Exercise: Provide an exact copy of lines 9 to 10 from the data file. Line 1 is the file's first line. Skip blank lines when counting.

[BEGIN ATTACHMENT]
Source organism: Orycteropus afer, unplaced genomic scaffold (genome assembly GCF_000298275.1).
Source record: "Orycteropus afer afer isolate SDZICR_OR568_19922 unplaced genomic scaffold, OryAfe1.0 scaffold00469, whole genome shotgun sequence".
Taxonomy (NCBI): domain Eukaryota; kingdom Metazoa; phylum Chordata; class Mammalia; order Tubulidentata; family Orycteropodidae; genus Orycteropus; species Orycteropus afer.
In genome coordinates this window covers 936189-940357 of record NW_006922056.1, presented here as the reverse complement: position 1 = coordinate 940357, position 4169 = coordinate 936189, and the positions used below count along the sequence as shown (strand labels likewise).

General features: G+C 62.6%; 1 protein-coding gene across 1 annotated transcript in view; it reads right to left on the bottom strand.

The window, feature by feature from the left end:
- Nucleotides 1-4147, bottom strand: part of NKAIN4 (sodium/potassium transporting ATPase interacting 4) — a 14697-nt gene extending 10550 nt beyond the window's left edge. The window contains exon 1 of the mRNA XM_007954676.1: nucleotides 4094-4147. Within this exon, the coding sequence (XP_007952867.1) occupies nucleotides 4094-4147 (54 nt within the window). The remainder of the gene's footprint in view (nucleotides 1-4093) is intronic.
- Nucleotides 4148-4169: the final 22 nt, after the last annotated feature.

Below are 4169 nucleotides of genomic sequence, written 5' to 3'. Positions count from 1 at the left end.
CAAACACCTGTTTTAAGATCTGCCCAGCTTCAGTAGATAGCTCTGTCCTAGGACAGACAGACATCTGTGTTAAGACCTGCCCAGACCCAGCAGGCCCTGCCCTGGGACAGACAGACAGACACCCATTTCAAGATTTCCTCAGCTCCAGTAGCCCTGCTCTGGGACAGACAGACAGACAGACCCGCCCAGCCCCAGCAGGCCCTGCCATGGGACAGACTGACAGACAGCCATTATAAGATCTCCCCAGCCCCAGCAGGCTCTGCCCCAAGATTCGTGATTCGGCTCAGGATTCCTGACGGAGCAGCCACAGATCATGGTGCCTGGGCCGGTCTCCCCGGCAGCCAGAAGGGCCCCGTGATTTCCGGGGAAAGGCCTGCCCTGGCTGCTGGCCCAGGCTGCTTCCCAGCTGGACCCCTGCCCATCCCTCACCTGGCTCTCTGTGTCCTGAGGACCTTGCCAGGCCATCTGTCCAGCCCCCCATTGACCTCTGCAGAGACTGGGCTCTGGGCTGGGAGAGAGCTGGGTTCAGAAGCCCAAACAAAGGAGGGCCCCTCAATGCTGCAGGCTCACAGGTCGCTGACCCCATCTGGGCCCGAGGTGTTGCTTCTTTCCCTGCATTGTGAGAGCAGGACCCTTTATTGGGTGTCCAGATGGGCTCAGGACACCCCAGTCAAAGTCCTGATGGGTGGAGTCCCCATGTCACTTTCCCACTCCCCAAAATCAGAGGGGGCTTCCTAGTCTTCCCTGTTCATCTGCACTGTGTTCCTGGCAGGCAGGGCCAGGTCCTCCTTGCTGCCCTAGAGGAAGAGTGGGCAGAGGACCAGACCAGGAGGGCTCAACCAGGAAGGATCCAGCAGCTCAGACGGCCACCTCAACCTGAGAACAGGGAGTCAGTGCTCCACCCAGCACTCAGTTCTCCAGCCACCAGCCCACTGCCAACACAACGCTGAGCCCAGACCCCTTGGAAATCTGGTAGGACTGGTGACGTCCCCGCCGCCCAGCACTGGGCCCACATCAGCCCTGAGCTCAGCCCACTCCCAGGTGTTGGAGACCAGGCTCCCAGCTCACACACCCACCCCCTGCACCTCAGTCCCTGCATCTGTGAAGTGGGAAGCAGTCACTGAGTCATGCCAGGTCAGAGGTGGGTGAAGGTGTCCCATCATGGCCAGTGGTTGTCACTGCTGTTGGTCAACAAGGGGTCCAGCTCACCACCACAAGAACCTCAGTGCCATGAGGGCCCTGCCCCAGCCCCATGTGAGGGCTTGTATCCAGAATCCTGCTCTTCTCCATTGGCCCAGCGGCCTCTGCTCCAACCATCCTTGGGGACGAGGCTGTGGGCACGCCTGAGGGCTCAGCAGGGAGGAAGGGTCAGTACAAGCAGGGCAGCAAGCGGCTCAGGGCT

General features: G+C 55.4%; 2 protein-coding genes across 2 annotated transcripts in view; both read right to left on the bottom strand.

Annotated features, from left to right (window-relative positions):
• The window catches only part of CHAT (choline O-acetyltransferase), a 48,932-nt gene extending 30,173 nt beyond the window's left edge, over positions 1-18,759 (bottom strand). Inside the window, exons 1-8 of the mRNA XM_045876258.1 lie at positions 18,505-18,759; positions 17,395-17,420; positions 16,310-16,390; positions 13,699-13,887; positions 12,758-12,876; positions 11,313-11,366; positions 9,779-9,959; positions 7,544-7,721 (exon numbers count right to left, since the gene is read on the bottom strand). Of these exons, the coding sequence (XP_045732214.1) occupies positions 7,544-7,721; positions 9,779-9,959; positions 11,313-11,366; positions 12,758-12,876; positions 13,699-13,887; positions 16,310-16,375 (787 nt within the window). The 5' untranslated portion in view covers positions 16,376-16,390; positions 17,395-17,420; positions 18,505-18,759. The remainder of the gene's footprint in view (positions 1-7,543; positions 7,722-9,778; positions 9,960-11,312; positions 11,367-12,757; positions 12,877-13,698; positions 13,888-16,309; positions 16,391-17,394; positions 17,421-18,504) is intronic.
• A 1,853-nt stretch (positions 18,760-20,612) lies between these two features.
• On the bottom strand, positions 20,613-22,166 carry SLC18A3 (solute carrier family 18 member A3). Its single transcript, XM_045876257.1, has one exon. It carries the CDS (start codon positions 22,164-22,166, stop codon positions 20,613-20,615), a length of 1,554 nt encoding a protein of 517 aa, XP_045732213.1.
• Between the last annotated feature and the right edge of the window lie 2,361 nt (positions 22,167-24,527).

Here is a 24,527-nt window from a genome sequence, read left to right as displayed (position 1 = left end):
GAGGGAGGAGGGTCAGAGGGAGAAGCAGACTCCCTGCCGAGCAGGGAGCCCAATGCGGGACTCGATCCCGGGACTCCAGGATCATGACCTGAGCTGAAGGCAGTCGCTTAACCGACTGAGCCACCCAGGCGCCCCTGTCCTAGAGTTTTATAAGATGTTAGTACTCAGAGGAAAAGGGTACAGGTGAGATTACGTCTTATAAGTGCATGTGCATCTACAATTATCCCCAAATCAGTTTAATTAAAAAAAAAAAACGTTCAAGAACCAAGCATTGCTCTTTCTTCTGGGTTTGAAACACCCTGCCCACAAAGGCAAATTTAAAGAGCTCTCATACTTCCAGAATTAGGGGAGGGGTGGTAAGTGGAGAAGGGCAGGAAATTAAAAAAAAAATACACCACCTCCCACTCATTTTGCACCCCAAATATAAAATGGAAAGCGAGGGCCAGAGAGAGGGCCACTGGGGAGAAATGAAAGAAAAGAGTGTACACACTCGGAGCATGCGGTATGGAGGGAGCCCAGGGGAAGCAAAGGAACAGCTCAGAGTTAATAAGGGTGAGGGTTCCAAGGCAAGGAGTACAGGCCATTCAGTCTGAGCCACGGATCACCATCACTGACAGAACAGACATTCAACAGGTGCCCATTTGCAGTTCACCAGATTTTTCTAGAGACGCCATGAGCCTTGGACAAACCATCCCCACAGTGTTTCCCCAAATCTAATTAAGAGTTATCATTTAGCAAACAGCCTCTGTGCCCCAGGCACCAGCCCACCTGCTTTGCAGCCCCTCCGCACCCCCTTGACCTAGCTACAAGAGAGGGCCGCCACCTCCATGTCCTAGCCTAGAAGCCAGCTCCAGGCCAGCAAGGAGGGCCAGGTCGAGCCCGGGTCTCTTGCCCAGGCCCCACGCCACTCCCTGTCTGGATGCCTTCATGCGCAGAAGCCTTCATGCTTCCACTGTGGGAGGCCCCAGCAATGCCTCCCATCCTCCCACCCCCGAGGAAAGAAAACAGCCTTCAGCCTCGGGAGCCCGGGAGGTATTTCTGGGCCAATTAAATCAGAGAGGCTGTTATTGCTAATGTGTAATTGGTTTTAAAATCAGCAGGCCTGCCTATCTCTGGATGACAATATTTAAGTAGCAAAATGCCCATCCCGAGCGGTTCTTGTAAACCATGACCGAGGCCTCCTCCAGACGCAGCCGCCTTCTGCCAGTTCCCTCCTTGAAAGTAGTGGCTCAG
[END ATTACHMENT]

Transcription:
Below are 4169 nucleotides of genomic sequence, written 5' to 3'. Positions count from 1 at the left end.
CAAACACCTGTTTTAAGATCTGCCCAGCTTCAGTAGATAGCTCTGTCCTAGGACAGACAGACATCTGTGTTAAGACCTGCCCAGACCCAGCAGGCCCTGCCCTGGGACAGACAGACAGACACCCATTTCAAGATTTCCTCAGCTCCAGTAGCCCTGCTCTGGGACAGACAGACAGACAGACCCGCCCAGCCCCAGCAGGCCCTGCCATGGGACAGACTGACAGACAGCCATTATAAGATCTCCCCAGCCCCAGCAGGCTCTGCCCCAAGATTCGTGATTCGGCTCAGGATTCCTGACGGAGCAGCCACAGATCATGGTGCCTGGGCCGGTCTCCCCGGCAGCCAGAAGGGCCCCGTGATTTCCGGGGAAAGGCCTGCCCTGGCTGCTGGCCCAGGCTGCTTCCCAGCTGGACCCCTGCCCATCCCTCACCTGGCTCTCTGTGTCCTGAGGACCTTGCCAGGCCATCTGTCCAGCCCCCCATTGACCTCTGCAGAGACTGGGCTCTGGGCTGGGAGAGAGCTGGGTTCAGAAGCCCAAACAAAGGAGGGCCCCTCAATGCTGCAGGCTCACAGGTCGCTGACCCCATCTGGGCCCGAGGTGTTGCTTCTTTCCCTGCATTGTGAGAGCAGGACCCTTTATTGGGTGTCCAGATGGGCTCAGGACACCCCAGTCAAAGTCCTGATGGGTGGAGTCCCCATGTCACTTTCCCACTCCCCAAAATCAGAGGGGGCTTCCTAGTCTTCCCTGTTCATCTGCACTGTGTTCCTGGCAGGCAGGGCCAGGTCCTCCTTGCTGCCCTAGAGGAAGAGTGGGCAGAGGACCAGACCAGGAGGGCTCAACCAGGAAGGATCCAGCAGCTCAGACGGCCACCTCAACCTGAGAACAGGGAGTCAGTGCTCCACCCAGCACTCAGTTCTCCAGCCACCAGCCCACTGCCAACACAACGCTGAGCCCAGACCCCTTGGAAATCTGGTAGGACTGGTGACGTCCCCGCCGCCCAGCACTGGGCCCACATCAGCCCTGAGCTCAGCCCACTCCCAGGTGTTGGAGACCAGGCTCCCAGCTCACACACCCACCCCCTGCACCTCAGTCCCTGCATCTGTGAAGTGGGAAGCAGTCACTGAGTCATGCCAGGTCAGAGGTGGGTGAAGGTGTCCCATCATGGCCAGTGGTTGTCACTGCTGTTGGTCAACAAGGGGTCCAGCTCACCACCACAAGAACCTCAGTGCCATGAGGGCCCTGCCCCAGCCCCATGTGAGGGCTTGTATCCAGAATCCTGCTCTTCTCCATTGGCCCAGCGGCCTCTGCTCCAACCATCCTTGGGGACGAGGCTGTGGGCACGCCTGAGGGCTCAGCAGGGAGGAAGGGTCAGTACAAGCAGGGCAGCAAGCGGCTCAGGGCT